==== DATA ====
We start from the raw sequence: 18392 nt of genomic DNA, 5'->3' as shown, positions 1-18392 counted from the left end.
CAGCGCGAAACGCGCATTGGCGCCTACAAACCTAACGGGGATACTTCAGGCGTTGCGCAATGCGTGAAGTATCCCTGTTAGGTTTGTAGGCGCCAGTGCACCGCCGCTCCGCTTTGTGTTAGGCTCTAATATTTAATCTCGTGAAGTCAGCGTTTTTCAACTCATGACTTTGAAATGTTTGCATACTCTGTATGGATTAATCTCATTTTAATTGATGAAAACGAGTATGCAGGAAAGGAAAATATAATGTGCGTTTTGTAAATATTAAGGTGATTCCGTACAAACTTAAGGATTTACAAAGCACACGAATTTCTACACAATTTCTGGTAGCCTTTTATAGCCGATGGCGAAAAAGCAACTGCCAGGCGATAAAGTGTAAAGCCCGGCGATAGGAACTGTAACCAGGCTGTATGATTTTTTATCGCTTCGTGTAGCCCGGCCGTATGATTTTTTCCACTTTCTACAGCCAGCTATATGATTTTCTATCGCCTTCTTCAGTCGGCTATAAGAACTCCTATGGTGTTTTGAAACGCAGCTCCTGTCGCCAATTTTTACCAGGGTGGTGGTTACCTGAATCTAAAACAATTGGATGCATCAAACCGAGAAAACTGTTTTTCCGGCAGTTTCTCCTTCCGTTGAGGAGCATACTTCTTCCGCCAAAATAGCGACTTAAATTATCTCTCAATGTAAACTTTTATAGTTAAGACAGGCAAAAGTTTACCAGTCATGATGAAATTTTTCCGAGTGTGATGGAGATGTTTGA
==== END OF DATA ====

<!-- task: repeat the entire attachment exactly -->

We start from the raw sequence: 18392 nt of genomic DNA, 5'->3' as shown, positions 1-18392 counted from the left end.
CAGCGCGAAACGCGCATTGGCGCCTACAAACCTAACGGGGATACTTCAGGCGTTGCGCAATGCGTGAAGTATCCCTGTTAGGTTTGTAGGCGCCAGTGCACCGCCGCTCCGCTTTGTGTTAGGCTCTAATATTTAATCTCGTGAAGTCAGCGTTTTTCAACTCATGACTTTGAAATGTTTGCATACTCTGTATGGATTAATCTCATTTTAATTGATGAAAACGAGTATGCAGGAAAGGAAAATATAATGTGCGTTTTGTAAATATTAAGGTGATTCCGTACAAACTTAAGGATTTACAAAGCACACGAATTTCTACACAATTTCTGGTAGCCTTTTATAGCCGATGGCGAAAAAGCAACTGCCAGGCGATAAAGTGTAAAGCCCGGCGATAGGAACTGTAACCAGGCTGTATGATTTTTTATCGCTTCGTGTAGCCCGGCCGTATGATTTTTTCCACTTTCTACAGCCAGCTATATGATTTTCTATCGCCTTCTTCAGTCGGCTATAAGAACTCCTATGGTGTTTTGAAACGCAGCTCCTGTCGCCAATTTTTACCAGGGTGGTGGTTACCTGAATCTAAAACAATTGGATGCATCAAACCGAGAAAACTGTTTTTCCGGCAGTTTCTCCTTCCGTTGAGGAGCATACTTCTTCCGCCAAAATAGCGACTTAAATTATCTCTCAATGTAAACTTTTATAGTTAAGACAGGCAAAAGTTTACCAGTCATGATGAAATTTTTCCGAGTGTGATGGAGATGTTTGA